In this project, MARE, we look at Europe's role in the management of migration and refuges in 4 areas, Amman in Jordan, the Bequaa Valley in Lebanon, Agades in Niger and Nakivale refugee camp in Uganda.
We ask how European policy to regulate migration and protect migration affects:
European governments increasingly engage in attempts to manage migration on other continents, through political, economic, humanitarian or military interventions. A central aim of these policies has been to keep the migrants from reaching the European continent. Simultaneously, in countries neighbouring conflict zones, governments struggle to balance the needs of refugees and migrants, the demands of the local population (to protect land rights and labour markets), and increased demands from the international community to prevent the migrants from moving on.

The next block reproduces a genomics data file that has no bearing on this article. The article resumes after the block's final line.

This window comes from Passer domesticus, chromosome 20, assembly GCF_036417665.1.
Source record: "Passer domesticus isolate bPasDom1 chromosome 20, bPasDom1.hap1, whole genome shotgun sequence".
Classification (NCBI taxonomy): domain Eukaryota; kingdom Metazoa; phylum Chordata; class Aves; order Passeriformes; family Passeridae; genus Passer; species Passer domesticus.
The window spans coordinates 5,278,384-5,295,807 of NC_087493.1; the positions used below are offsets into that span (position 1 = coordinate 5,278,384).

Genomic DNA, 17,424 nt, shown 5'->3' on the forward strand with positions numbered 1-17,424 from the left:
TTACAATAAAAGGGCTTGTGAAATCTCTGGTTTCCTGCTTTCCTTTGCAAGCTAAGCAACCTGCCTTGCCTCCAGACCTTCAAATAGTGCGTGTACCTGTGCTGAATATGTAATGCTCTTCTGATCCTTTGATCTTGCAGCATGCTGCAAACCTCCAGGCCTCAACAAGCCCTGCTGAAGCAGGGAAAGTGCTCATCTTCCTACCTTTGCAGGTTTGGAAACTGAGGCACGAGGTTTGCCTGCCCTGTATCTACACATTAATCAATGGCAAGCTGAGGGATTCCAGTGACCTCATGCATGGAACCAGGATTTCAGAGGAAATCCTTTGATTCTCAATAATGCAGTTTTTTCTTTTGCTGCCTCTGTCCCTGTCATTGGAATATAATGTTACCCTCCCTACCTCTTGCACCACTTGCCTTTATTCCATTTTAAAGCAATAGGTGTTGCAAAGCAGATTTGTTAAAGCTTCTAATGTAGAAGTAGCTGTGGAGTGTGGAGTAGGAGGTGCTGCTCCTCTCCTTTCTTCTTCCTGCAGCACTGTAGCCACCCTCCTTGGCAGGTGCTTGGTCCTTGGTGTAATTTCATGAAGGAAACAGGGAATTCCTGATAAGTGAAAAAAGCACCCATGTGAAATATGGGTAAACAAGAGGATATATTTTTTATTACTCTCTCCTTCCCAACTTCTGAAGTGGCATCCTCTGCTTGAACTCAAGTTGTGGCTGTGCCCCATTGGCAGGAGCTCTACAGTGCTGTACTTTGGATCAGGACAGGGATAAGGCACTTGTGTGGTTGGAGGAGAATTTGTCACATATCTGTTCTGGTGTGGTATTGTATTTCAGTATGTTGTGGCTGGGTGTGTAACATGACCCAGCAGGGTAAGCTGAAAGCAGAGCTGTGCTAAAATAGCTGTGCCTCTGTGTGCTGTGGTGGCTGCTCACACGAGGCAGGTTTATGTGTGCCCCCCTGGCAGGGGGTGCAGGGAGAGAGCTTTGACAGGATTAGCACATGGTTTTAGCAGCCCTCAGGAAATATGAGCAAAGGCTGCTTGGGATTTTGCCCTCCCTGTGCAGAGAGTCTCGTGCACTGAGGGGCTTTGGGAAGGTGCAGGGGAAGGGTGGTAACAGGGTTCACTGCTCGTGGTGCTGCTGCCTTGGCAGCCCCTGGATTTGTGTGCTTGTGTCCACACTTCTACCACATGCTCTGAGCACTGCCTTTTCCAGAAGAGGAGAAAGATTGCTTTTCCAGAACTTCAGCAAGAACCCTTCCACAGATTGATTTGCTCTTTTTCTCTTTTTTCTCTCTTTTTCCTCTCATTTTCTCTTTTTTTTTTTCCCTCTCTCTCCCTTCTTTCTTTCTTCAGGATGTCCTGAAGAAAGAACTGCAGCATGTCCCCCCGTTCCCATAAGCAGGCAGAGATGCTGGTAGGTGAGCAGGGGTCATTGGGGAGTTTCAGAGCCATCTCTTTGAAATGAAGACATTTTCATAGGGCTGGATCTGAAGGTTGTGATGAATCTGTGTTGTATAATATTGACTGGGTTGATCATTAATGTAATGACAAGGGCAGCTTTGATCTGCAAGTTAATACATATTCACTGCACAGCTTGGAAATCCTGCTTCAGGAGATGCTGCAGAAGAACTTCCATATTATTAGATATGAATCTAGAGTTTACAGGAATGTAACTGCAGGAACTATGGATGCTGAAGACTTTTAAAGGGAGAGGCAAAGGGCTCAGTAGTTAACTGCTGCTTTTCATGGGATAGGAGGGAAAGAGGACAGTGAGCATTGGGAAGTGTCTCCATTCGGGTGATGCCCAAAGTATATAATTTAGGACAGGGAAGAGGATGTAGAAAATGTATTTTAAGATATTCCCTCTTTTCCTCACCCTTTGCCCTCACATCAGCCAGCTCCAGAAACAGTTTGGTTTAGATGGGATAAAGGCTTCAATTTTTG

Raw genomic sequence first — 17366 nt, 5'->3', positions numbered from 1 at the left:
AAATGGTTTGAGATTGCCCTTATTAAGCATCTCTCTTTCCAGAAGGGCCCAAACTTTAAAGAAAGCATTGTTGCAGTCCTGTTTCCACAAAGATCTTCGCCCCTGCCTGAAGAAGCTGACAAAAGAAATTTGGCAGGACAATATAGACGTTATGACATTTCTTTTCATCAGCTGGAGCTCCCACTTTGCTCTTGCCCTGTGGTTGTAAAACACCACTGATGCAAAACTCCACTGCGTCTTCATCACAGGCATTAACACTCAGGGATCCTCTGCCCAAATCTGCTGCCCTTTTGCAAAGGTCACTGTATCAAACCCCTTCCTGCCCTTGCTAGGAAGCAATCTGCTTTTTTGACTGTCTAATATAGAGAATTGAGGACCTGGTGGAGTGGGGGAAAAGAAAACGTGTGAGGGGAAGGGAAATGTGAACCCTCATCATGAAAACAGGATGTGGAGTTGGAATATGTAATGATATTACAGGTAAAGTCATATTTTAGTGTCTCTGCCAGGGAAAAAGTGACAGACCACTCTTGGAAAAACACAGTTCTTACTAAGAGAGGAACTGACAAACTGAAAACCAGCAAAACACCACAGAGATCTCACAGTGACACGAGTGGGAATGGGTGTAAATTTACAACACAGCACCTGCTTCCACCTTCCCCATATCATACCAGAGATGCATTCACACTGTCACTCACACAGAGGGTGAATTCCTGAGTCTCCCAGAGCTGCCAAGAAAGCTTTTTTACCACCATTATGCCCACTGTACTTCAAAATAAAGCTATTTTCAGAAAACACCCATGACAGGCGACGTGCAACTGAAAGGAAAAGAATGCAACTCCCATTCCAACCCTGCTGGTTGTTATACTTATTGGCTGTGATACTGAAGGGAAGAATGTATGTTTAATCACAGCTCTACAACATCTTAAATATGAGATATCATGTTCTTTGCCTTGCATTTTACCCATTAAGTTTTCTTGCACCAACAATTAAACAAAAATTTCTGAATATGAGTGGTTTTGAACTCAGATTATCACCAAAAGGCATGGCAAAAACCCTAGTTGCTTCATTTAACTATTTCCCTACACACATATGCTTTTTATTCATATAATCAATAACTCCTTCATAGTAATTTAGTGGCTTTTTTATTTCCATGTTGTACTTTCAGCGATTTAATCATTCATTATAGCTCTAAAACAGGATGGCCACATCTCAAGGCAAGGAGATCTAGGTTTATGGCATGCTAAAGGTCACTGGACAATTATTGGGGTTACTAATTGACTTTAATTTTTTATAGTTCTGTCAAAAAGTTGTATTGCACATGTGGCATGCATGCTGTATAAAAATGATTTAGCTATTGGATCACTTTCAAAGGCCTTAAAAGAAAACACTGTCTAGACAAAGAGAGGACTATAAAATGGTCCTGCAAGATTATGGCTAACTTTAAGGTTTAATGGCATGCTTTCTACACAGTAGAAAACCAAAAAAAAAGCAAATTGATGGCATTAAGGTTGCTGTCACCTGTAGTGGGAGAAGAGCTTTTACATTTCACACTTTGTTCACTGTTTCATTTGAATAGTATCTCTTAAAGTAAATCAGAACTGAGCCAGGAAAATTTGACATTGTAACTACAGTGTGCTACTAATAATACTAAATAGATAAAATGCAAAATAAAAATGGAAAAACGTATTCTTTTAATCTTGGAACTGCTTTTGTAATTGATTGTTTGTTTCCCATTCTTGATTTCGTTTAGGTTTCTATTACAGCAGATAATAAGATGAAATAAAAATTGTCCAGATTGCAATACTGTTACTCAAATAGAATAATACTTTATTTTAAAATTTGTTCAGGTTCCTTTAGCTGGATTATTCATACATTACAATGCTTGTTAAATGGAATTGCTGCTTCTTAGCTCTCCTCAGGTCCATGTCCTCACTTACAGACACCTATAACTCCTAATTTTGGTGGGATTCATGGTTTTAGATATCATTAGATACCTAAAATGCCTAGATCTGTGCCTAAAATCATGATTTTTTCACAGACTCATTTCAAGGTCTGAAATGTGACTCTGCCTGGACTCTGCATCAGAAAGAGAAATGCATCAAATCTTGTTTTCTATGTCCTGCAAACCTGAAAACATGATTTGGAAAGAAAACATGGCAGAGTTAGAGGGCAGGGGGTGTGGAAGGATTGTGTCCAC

In this tension between local and international interests, refugee protection systems are developed, and migrants devise their livelihood strategies, determining if they should stay, repatriate or move on to other destinations.
Large refugee flows can be destabilizing for neighboring countries for several reasons; refugee camps can become safe havens for armed groups, refugees can challenge exiting ethnic or religious divisions in their new host country, and they may cause conflict over limited financial resources. European measures to regulate migration and ensure that refugees receive protection can reinforce or reduce these tensions.
Bjørkhaug I. (2020) Revisiting the Refugee–Host Relationship in Nakivale Refugee Settlement: A Dialogue with the Oxford Refugee Studies Centre. Journal on Migration and Human Security. September 2020. doi:10.1177/2331502420948465